Digital learning is a critical part of education in 2020 as districts navigate the COVID-19 pandemic--here's how one school keeps students engaged

Sustaining curiosity, collaboration, and connectedness in a pandemic


Digital learning is a critical part of education in 2020 as districts navigate the COVID-19 pandemic--here's how one school keeps students engaged

Real-time polling, original instructional videos, virtual conferences, and live on-screen annotation are just a few new skills teacher Jonathan Delgado is adding to his teaching toolkit this school year.

When Delgado begins his high school Spanish class at The Village School each day, he’s learning to manage many new things simultaneously in this year’s hybrid learning environment. With some students on campus and others at home, his classroom looks a lot different. He starts the Zoom meeting and welcomes students as they enter his classroom, whether it’s with a physical elbow bump or a wave on the monitor. He then shares his computer screen so everyone has access to the instructions as he splits students into small groups and fields questions from raised hands and in the online chat box.

Related content: 5 ways flexible learning environments boost student engagement

Regardless of how your school responds to COVID-19, teachers and students are at the heart of it all. One of the most valuable lessons we can learn during these times is how we think beyond a traditional education to transform learning. What are some ways teachers are ensuring meaningful student engagement in this new era of digital and mobile learning?

Empowering students in virtual & blended classrooms

High school teachers like Jonathan are transforming lesson plans into collaborative learning environments to enhance the virtual and blended school experience. Jonathan learned that leveraging the power of technology and available resources drove him to level-up his blended learning. Tools like Rise Articulate, an e-learning authoring tool, create responsive courses for any device and support teacher autonomy plus live on-screen annotation during lesson delivery.

To challenge his students, Delgado creates engaging instructional videos igniting curiosity and motivating digital creativity. This new level of engagement results in a higher level of quality content, enhanced creativity, and an empowered voice. Tools like Sutori are multi-purpose and used for project instruction, as well as student cumulative products. By providing students with interdisciplinary platforms where they link concepts and ideas, learning becomes more diverse and meaningful.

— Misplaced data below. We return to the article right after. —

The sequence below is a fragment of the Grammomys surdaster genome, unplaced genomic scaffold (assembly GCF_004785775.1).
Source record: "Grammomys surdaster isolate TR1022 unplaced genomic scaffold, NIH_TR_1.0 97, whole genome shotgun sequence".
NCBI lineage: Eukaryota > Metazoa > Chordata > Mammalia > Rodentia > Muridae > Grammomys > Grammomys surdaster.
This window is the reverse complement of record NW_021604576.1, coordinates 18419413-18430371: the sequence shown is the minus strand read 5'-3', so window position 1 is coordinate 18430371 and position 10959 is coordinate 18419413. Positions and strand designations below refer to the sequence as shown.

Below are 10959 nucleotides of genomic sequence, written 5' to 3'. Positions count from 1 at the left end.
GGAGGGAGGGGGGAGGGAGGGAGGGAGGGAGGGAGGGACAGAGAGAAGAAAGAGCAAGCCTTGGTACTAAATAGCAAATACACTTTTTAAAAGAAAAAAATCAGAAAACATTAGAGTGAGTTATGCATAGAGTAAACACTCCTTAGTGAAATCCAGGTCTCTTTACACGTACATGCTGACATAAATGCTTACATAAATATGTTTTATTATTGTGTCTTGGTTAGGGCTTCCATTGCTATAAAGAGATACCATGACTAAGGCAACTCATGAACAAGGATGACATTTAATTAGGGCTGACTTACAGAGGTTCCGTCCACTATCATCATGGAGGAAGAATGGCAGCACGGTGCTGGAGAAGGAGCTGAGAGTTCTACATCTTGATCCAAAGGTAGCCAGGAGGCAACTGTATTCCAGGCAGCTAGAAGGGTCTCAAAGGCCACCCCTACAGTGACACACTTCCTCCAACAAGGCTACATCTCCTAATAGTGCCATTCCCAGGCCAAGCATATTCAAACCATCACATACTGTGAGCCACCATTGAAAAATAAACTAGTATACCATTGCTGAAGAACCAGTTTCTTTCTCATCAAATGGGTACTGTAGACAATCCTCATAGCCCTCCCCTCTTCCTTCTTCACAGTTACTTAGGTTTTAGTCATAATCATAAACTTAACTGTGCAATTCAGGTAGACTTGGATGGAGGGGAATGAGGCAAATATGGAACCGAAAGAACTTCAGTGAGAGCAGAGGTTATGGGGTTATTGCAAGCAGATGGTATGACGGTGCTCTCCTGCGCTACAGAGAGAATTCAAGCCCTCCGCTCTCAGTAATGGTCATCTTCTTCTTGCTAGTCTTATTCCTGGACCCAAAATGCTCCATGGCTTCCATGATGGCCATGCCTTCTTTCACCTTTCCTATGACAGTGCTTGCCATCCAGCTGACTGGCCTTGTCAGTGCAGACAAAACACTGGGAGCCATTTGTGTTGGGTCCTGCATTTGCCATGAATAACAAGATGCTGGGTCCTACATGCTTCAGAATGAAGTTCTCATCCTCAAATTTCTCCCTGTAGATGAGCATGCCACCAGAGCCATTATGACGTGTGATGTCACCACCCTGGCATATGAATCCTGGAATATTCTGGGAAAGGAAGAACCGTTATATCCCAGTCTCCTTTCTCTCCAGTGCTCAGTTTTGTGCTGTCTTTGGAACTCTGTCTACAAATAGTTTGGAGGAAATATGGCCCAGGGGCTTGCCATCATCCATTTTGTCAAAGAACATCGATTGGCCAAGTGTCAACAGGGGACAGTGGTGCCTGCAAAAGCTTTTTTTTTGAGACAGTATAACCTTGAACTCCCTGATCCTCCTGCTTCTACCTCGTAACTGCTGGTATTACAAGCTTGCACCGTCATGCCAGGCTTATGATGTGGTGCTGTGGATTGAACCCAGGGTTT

Collaboration and connections in virtual and blended classrooms

Blended learning gives teachers a chance to strengthen differentiation and meet the needs of each student while diversifying their skill sets in terms of what they can offer a class. Younger students at the middle school and elementary levels begin to investigate the possibilities available to them through these new and exciting ways of learning.

For example, middle school teachers focus on student engagement and find ways to stay connected to students in a virtual environment. Kristy Edgar, an eighth-grade history teacher at The Village School, uses tools like Padlet to foster student conversations for project brainstorming, and Poll Everywhere to check understanding with at-home and in-person students in real time.

In the elementary classroom, Leah Fischer, a third-grade teacher, guides her students to make observations via lessons featuring her as the subject. This keeps the teacher-student connection strong, even with those who are virtual. Fischer finds her students consistently stepping up to new challenges and eager to make connections.

Maximizing on educational technology

At Village, IT Director Jason Kariel helps us define a common set of digital tools to meet needs in this new learning environment. Some digital tools did not work as expected, yet we made quick decisions on replacements that match our evolving requirements. Alternately, some new processes have been so well received they will likely replace our traditional tools, such as virtual parent-teacher conferences.

With more than 300 million students worldwide continuously having their education disrupted by the pandemic, teachers must find new ways to strengthen student engagement, collaboration and connection. Many schools are still adjusting and adapting to this type of disruption, but we now have the ability and resources to continue education even when schools close. As teachers and educators, we understand that no matter what, learning must continue in order to empower and challenge our students. With an even greater emphasis on digital and mobile learning, we can do that.

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